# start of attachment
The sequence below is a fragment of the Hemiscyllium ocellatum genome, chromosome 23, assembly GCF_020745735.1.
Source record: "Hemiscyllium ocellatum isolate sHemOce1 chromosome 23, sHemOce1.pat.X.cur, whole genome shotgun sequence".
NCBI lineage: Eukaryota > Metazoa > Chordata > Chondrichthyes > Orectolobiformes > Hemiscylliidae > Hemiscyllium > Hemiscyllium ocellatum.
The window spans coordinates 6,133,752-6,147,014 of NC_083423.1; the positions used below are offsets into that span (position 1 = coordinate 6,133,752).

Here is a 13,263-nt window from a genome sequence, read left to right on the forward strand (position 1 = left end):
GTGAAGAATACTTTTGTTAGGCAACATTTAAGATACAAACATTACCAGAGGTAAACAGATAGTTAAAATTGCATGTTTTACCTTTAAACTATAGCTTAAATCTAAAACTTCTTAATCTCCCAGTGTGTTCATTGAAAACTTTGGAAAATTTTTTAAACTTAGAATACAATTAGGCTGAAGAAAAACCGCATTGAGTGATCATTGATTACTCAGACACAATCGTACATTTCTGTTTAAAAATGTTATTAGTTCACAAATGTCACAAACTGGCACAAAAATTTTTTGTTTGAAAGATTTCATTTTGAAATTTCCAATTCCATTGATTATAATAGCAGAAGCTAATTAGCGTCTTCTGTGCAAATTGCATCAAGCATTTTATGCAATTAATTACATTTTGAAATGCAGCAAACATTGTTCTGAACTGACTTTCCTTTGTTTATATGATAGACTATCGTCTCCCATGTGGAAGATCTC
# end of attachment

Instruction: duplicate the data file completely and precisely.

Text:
The sequence below is a fragment of the Hemiscyllium ocellatum genome, chromosome 23, assembly GCF_020745735.1.
Source record: "Hemiscyllium ocellatum isolate sHemOce1 chromosome 23, sHemOce1.pat.X.cur, whole genome shotgun sequence".
NCBI lineage: Eukaryota > Metazoa > Chordata > Chondrichthyes > Orectolobiformes > Hemiscylliidae > Hemiscyllium > Hemiscyllium ocellatum.
The window spans coordinates 6,133,752-6,147,014 of NC_083423.1; the positions used below are offsets into that span (position 1 = coordinate 6,133,752).

Here is a 13,263-nt window from a genome sequence, read left to right on the forward strand (position 1 = left end):
GTGAAGAATACTTTTGTTAGGCAACATTTAAGATACAAACATTACCAGAGGTAAACAGATAGTTAAAATTGCATGTTTTACCTTTAAACTATAGCTTAAATCTAAAACTTCTTAATCTCCCAGTGTGTTCATTGAAAACTTTGGAAAATTTTTTAAACTTAGAATACAATTAGGCTGAAGAAAAACCGCATTGAGTGATCATTGATTACTCAGACACAATCGTACATTTCTGTTTAAAAATGTTATTAGTTCACAAATGTCACAAACTGGCACAAAAATTTTTTGTTTGAAAGATTTCATTTTGAAATTTCCAATTCCATTGATTATAATAGCAGAAGCTAATTAGCGTCTTCTGTGCAAATTGCATCAAGCATTTTATGCAATTAATTACATTTTGAAATGCAGCAAACATTGTTCTGAACTGACTTTCCTTTGTTTATATGATAGACTATCGTCTCCCATGTGGAAGATCTC